Ring of Bright Water – Gavin Maxwell

Ring of Bright Water


Gavin Maxwell, ensconced in a house on the beautiful coast of Scotland, decides to keep an otter as a pet - at any cost. And costs there are - financial, emotional, and (for the otters) existential.


Ring of Bright Water and its sequel, The Rocks Remain, were two of the books, along with Gerald Durrell’s and James Herriot’s, that made the adolescent me think seriously about animals. I owe them for that. Unfortunately, the books look quite different to a wiser, older me.

Ring of Bright Water is more lyrical in its descriptions than I recall. In fact, there’s quite a lot of the book that’s simply describing the setting – the isolated house of Camusfearna and the nature around it. The otter I remember, Mijbil, doesn’t even enter the book until fairly late. And his successor, Edal enters in, though I’d thought she was only in the sequel.

What does stand out, though, much as it did in Maxwell’s memoir of childhood, The House of Elrig, is his attitude toward animals. What is clear now, but I don’t think was to the child me, is that Maxwell is focused on individuals. He loves Mijbil and Edal deeply and fully. But he’s not really concerned with animals more broadly – or, if he is, only in a somewhat selfish way. The very way he acquires the otters is fraught with risk – for them. Even he admits, in the end, that his very pursuit of exotic pets supports and instigates a cruel, brutal trade that causes many of them to die. It’s a fact that stands out to my adult view from the beginning. As a child, I was no wiser than he, and was simply mesmerized by the otters. Now, some of it is horrible.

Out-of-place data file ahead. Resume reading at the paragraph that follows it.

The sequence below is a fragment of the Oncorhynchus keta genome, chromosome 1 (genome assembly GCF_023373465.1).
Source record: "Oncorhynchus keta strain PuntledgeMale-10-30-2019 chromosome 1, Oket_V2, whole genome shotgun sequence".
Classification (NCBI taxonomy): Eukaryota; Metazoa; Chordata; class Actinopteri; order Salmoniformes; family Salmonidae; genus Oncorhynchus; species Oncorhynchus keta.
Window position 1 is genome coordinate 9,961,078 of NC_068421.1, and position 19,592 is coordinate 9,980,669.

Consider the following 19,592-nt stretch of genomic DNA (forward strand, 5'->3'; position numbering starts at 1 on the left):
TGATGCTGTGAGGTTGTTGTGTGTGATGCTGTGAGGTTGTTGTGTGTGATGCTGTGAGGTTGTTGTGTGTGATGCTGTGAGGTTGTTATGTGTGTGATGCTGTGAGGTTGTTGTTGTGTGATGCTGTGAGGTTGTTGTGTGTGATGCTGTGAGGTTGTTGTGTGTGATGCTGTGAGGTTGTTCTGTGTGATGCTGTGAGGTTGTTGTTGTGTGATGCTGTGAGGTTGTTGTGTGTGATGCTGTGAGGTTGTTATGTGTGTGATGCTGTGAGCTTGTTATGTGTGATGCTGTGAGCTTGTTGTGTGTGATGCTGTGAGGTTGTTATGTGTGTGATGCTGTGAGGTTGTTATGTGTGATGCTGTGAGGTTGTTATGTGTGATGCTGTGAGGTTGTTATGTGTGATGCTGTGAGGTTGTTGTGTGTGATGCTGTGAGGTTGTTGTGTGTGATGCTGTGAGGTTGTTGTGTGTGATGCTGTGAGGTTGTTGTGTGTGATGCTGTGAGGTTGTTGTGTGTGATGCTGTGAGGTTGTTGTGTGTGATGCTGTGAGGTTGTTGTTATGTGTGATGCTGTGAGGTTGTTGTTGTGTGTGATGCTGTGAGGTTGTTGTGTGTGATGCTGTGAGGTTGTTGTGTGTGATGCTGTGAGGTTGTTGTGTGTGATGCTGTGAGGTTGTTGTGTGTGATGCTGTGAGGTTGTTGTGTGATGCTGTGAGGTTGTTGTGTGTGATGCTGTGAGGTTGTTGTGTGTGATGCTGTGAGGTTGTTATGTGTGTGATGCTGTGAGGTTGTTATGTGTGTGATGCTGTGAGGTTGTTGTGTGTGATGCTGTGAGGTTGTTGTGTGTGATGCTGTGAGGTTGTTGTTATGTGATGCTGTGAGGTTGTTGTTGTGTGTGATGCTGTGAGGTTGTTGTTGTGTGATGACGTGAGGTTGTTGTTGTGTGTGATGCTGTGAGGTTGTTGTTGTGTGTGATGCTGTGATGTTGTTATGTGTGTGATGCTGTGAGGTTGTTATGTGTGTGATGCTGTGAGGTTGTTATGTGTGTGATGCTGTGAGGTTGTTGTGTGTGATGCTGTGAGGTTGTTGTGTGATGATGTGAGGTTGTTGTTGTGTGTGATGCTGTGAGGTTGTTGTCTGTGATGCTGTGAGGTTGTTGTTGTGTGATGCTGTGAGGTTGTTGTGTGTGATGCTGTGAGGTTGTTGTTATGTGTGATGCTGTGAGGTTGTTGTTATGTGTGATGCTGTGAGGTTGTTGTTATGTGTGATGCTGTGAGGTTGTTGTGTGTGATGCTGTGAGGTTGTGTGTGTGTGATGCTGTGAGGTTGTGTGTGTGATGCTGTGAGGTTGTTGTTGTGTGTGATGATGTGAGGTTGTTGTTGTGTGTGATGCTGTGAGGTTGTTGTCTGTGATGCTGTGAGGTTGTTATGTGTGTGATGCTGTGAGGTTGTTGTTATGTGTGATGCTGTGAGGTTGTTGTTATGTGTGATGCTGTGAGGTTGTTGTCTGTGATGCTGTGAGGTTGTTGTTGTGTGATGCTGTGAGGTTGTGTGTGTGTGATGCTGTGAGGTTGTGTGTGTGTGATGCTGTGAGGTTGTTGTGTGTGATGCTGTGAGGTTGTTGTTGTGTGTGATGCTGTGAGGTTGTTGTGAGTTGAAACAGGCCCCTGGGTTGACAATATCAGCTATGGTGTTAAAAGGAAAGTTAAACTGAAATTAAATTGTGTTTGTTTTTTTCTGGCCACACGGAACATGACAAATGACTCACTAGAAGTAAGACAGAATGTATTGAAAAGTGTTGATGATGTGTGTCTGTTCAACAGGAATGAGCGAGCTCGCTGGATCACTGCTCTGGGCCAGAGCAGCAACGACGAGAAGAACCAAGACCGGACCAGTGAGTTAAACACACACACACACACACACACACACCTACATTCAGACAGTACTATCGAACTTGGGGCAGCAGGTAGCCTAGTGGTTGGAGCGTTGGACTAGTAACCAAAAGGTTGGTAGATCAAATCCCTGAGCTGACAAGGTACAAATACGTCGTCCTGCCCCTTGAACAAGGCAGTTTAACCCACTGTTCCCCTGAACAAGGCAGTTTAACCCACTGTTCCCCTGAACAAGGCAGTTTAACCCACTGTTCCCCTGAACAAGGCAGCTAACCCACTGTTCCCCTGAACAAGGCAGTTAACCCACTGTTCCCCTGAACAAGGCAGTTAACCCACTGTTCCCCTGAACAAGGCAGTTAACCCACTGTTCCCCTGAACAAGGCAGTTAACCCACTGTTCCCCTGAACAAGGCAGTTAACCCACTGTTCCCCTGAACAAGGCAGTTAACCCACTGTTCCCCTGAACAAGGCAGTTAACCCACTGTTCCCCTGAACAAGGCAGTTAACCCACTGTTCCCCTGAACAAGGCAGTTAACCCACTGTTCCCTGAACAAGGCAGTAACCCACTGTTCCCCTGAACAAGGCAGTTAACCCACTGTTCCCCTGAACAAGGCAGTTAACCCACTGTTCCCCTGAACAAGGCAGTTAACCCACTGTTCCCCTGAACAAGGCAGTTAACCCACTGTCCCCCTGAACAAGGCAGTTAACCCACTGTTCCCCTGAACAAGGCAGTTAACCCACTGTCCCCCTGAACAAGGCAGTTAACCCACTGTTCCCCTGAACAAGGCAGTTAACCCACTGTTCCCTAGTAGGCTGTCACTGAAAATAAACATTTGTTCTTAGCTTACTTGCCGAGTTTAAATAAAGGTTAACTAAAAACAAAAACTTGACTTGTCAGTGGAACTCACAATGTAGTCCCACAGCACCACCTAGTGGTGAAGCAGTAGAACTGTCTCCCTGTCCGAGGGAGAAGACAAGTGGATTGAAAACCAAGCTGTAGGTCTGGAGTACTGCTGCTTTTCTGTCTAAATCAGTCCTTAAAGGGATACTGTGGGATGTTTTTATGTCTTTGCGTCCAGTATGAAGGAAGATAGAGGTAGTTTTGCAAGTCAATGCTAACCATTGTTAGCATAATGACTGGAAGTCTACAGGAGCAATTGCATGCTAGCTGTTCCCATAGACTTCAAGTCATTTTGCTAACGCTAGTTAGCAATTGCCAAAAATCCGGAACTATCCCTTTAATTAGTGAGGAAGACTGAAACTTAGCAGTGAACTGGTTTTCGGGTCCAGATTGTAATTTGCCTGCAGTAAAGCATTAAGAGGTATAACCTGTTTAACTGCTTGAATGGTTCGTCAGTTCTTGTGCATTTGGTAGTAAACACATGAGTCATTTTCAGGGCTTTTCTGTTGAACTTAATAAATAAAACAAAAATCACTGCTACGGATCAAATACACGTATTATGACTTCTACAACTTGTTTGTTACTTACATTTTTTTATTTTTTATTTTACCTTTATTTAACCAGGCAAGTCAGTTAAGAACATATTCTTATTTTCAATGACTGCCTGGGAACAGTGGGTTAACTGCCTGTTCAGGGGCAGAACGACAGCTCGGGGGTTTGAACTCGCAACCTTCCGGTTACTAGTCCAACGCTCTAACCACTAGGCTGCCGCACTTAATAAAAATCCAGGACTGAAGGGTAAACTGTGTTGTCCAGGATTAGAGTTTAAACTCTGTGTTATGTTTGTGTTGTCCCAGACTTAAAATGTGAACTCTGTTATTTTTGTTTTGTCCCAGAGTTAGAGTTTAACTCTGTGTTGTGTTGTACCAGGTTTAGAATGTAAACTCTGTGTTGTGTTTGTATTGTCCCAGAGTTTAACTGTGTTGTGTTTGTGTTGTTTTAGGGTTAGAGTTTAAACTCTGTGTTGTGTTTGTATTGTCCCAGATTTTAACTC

I’d planned to go on to the sequel, but now I’m not so sure I can stomach Maxwell’s casual disregard of animal pain or his apparent view of them as an instrument for human enjoyment. Perhaps it’s not surprising in a man who grew up both collecting and killing with equal interest, and who initially set up a shark-hunting venture. Those elements come out with far more weight for me now than they did back in the ’70s.

If you’re an animal lover, I can no longer recommend this. There’s just too much that’s wrong in Maxwell’s approach. If what you’re primarily interested in is lush description, Maxwell’s prose hasn’t changed, and there’s a lot to like in his long descriptions of Camusfearna and the otters.


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